At a press briefing on Monday, the Executive Officer of the Operator of Japan’s Sasago Tunnel – which experienced a catastrophic collapse of its ventilation ‘false’ ceiling over a length of 110m on Sunday, killing nine motorists – said that it appeared some ‘anchor bolts’ used to secure the concrete slabs to the tunnel roof were missing.
‘”There were parts of concrete where bolts had fallen off,” Ryoichi Yoshizawa confirmed, according to a spokesman for Central Japan Expressway Company or NEXCO-Central. Yoshizawa added, “The aging of the bolts or the concrete slabs could be a potential cause.”
It has also emerged in Japanese Media reports that regular visual checks had been performed on the tunnel, but that there had been no actual physical testing, possibly since the tunnel opened in 1977.
The Sasago Tunnel is twin bore, the west-bound tunnel to Tokyo being 4.7km and the east-bound bore heading to Kofu, 4.3km long. The incident occurred 1.7km from the exit portal of the east-bound tunnel. According to a preliminary engineering report, up to 300 of the 1200kg heavy ventilation duct ceiling pre-cast concrete panels, each 80mm thick, collapsed onto the carriageway, completely crushing three vehicles and starting two fires. An official at Japan’s Fire and Disaster Management Agency, said highway operators had carried out further work to support the remaining ceiling panels.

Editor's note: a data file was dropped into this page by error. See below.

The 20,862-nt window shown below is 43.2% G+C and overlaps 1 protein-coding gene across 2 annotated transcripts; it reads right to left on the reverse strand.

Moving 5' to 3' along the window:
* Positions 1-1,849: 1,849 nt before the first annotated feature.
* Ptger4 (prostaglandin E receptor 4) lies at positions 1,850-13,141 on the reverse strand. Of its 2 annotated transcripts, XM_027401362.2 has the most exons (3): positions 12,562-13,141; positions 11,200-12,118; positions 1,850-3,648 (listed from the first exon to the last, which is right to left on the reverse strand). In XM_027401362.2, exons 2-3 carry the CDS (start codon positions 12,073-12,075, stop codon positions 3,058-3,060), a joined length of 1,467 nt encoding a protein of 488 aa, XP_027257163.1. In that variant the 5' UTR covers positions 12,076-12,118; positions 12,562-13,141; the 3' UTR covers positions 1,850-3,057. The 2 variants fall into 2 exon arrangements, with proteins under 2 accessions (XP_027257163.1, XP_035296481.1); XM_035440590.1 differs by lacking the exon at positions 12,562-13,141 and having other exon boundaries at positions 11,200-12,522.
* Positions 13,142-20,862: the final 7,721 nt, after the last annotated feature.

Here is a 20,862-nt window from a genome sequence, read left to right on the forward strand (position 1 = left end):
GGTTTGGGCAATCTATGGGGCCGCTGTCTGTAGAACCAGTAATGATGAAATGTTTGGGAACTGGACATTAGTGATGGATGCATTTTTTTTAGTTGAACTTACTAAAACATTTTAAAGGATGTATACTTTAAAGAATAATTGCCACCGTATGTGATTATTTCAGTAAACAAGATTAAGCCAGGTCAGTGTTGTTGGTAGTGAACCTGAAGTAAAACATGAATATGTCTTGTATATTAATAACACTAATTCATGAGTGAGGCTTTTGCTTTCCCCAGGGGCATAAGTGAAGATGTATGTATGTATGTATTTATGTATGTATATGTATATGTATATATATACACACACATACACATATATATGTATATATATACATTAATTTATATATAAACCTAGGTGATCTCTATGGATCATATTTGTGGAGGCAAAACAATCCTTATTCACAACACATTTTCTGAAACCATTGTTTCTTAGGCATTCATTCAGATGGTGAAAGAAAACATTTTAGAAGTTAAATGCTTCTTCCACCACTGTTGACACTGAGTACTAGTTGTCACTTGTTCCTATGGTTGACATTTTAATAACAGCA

Following the incident the Ministry of Land, Infrastructure, Transport and Tourism has started emergency inspections of 49 tunnels in Japan that have the same ceiling design, whilst Japanese Police have begun investigating the tunnel’s government owned operator, Central Nippon Expressway (EXCO) to establish whether the company had been neglectful of safety regulations and maintenance.